There From The Beginning
Paul Molfino started the in-plant at UC-Santa Cruz soon after the university opened in 1965. As the school has grown, so has his operation.
by Bob Neubauer
Poised on a hillside overlooking the Monterey Bay, some 90 miles south of San Francisco, the University of California-Santa Cruz has come a long way since it opened in 1965. The land that once held a cattle ranch and a quarry now teems with over 12,000 students.
Witnessing much of that growth has been Paul Molfino, the employee with the longest career of service at UC-Santa Cruz. When he was hired 37 years ago to start the school's printing and mailing operation, reminders of the land's ranching days were still strong.
"My first office for printing was in the paymaster's office of the original cow ranch," Molfino says.
But the in-plant is no cow-town operation any longer. Molfino has worked tirelessly to build that fledgling in-plant into something he could be proud of when he retires, which he hints may not be far away. Now called IPMTS (Imaging, Printing, Mail, Temporary Services), his operation boasts more than 45 employees and a $7.5 million budget, $2.5 million of which covers printing. He not only oversees printing, mailing and the university's copier program, he is in charge of services like hiring temporary employees and fingerprinting.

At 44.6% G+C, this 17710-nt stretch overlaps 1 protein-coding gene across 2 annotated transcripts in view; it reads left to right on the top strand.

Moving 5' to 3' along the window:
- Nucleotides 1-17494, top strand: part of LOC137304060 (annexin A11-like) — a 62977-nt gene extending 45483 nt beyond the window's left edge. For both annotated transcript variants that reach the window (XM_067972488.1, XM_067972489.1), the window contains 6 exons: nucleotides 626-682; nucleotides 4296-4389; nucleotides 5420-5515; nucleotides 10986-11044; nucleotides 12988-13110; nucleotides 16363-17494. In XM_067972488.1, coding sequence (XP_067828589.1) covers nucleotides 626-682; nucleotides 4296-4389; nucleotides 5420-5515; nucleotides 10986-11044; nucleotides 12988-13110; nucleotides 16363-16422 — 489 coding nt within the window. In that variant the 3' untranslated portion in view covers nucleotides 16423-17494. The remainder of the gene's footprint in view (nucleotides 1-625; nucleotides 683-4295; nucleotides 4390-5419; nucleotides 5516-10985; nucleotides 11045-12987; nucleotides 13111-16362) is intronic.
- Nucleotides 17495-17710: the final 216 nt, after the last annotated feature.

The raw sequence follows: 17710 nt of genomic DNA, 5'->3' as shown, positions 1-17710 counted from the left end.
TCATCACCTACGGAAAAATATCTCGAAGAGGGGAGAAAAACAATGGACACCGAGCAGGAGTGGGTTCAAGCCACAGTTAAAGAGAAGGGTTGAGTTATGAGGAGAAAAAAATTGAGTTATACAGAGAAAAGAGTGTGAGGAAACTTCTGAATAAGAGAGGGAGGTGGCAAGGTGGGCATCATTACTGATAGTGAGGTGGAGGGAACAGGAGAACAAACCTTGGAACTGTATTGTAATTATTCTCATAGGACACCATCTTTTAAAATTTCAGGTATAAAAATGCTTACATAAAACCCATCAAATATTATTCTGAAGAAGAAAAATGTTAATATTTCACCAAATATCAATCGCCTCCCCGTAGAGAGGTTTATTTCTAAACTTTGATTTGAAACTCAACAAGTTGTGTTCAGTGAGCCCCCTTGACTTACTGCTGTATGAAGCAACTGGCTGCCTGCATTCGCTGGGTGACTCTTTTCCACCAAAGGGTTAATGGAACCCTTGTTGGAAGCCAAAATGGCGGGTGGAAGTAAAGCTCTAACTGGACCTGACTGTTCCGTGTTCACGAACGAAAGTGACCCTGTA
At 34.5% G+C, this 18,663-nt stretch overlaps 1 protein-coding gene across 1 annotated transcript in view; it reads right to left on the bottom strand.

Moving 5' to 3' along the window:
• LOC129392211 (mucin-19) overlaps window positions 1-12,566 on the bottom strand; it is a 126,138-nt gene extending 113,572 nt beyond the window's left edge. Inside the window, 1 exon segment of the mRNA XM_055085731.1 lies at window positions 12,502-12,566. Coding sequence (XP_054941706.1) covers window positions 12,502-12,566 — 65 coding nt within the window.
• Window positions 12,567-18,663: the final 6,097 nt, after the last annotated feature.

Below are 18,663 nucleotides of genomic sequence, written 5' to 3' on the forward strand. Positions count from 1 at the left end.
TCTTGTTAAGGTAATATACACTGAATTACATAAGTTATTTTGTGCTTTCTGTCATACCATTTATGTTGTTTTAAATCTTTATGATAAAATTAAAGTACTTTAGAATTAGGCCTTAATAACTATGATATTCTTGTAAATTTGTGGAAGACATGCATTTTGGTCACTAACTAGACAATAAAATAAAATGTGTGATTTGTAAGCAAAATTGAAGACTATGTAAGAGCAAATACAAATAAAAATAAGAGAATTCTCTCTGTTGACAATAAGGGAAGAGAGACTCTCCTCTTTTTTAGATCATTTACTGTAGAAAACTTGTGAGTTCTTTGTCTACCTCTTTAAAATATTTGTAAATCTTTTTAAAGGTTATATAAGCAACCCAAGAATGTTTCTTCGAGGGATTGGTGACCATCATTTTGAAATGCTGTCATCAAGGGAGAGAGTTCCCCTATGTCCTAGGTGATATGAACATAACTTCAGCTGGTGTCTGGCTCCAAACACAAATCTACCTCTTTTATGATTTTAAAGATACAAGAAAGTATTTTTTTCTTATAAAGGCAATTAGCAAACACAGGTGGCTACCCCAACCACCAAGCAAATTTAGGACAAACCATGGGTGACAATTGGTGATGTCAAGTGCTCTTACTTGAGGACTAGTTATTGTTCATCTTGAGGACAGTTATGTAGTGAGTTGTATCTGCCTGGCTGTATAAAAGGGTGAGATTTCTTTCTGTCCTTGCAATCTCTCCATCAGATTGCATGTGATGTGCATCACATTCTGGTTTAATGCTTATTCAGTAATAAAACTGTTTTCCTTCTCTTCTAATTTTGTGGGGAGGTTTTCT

Early Love Of Printing
Molfino's love of printing stretches back to high school, when his teacher in a vocational print shop, Carl Hansen, impressed him with his love of the craft. Molfino took that interest with him into the army, where he was trained as a press operator. As a sergeant—and press foreman—he printed classified materials in printing plants in Germany.
Shortly before the U.S. got involved in Vietnam, Molfino left the army and returned to Santa Cruz to look for work.